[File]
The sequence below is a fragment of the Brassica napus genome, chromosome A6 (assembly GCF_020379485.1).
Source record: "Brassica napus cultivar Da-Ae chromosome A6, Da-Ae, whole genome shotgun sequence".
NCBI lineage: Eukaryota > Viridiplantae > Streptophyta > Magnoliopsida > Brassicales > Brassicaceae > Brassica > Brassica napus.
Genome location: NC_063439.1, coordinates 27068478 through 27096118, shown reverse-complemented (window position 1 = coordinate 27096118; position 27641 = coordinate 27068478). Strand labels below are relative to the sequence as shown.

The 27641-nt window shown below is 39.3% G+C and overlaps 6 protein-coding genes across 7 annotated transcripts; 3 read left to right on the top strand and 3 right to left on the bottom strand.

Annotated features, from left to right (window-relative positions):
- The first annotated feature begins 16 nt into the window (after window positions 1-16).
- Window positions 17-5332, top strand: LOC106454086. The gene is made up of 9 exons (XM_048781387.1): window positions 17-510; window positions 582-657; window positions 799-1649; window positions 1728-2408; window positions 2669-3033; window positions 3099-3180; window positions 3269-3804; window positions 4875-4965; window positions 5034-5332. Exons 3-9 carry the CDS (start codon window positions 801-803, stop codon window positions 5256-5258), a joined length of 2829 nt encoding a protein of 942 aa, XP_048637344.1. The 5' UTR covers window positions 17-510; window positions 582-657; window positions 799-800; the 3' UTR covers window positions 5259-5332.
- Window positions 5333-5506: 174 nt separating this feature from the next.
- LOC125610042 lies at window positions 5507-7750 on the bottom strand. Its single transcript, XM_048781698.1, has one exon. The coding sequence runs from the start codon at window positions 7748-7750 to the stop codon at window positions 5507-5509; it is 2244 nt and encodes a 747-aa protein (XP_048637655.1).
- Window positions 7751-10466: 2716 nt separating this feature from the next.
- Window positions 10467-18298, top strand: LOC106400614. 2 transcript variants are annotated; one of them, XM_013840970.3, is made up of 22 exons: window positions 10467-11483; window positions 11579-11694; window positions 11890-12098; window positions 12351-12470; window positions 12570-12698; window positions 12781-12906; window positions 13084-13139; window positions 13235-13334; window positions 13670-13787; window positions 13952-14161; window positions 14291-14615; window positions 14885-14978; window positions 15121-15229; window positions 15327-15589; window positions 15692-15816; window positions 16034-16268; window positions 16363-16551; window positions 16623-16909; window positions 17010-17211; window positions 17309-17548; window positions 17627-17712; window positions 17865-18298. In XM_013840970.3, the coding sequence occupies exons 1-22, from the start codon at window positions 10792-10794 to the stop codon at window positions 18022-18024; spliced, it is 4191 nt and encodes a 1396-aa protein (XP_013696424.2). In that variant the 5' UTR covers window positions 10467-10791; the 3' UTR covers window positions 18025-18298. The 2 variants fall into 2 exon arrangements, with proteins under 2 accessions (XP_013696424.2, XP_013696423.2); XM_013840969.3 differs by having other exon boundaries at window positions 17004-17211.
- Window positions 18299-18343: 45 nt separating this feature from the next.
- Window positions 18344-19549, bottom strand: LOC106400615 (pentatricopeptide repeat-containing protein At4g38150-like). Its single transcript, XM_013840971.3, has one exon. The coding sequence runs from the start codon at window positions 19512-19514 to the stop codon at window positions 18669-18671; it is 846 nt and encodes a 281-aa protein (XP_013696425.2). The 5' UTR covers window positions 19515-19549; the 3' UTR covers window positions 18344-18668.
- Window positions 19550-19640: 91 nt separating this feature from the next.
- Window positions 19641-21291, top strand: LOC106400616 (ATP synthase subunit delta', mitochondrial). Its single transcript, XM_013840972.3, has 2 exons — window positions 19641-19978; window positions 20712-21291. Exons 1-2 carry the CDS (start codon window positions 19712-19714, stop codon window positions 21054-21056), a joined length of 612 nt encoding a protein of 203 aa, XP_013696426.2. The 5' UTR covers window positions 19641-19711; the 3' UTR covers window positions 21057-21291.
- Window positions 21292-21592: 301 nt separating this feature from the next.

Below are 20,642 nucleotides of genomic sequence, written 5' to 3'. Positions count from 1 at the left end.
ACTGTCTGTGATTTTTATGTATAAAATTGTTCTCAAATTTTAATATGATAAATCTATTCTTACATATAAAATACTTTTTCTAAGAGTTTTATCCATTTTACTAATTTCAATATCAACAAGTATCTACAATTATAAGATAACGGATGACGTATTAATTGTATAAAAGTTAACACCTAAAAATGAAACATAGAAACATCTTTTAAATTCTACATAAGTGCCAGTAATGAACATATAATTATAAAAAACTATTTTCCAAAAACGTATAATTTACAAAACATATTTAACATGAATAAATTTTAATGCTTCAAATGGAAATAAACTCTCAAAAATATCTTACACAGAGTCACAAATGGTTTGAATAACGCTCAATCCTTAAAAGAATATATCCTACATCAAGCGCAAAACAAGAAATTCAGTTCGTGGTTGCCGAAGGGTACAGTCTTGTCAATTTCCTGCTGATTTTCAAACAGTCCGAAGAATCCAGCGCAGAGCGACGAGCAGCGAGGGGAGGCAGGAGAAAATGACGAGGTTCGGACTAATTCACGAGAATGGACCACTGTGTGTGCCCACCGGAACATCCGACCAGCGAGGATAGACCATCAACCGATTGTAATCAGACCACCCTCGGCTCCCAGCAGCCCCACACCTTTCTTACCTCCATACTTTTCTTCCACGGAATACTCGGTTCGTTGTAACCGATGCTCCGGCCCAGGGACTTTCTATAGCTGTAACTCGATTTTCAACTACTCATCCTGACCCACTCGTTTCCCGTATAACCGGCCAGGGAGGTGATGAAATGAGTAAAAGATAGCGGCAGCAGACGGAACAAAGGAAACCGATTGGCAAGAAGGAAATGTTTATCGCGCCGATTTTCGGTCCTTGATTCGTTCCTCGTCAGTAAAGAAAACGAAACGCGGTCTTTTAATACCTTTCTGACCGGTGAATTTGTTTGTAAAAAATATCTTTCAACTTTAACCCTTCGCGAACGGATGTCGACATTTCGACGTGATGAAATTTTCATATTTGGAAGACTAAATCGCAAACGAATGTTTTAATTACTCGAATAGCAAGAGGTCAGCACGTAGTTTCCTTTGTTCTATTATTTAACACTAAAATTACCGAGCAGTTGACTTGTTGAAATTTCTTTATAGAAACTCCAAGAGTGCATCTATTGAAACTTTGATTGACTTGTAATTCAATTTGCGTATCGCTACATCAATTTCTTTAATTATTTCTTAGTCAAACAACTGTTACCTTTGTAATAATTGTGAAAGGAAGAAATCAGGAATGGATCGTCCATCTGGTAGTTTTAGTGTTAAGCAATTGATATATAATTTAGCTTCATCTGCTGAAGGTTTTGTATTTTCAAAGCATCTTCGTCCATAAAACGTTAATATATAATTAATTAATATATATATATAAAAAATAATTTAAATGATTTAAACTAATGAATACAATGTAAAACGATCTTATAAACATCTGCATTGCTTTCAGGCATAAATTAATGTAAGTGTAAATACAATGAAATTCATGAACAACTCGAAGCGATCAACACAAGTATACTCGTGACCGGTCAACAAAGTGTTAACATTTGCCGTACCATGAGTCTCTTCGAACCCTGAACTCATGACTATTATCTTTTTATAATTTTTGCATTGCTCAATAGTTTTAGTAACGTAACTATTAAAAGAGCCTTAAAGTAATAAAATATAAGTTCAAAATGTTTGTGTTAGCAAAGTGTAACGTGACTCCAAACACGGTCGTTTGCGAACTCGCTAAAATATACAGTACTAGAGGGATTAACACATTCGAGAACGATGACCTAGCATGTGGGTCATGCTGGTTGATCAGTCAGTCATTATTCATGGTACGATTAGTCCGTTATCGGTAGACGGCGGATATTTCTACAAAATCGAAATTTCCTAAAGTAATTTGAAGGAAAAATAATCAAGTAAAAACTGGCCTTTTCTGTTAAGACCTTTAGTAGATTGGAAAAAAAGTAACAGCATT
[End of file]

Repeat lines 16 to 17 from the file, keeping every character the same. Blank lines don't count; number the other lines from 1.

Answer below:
- Window positions 19641-21291, top strand: LOC106400616 (ATP synthase subunit delta', mitochondrial). Its single transcript, XM_013840972.3, has 2 exons — window positions 19641-19978; window positions 20712-21291. Exons 1-2 carry the CDS (start codon window positions 19712-19714, stop codon window positions 21054-21056), a joined length of 612 nt encoding a protein of 203 aa, XP_013696426.2. The 5' UTR covers window positions 19641-19711; the 3' UTR covers window positions 21057-21291.
- Window positions 21292-21592: 301 nt separating this feature from the next.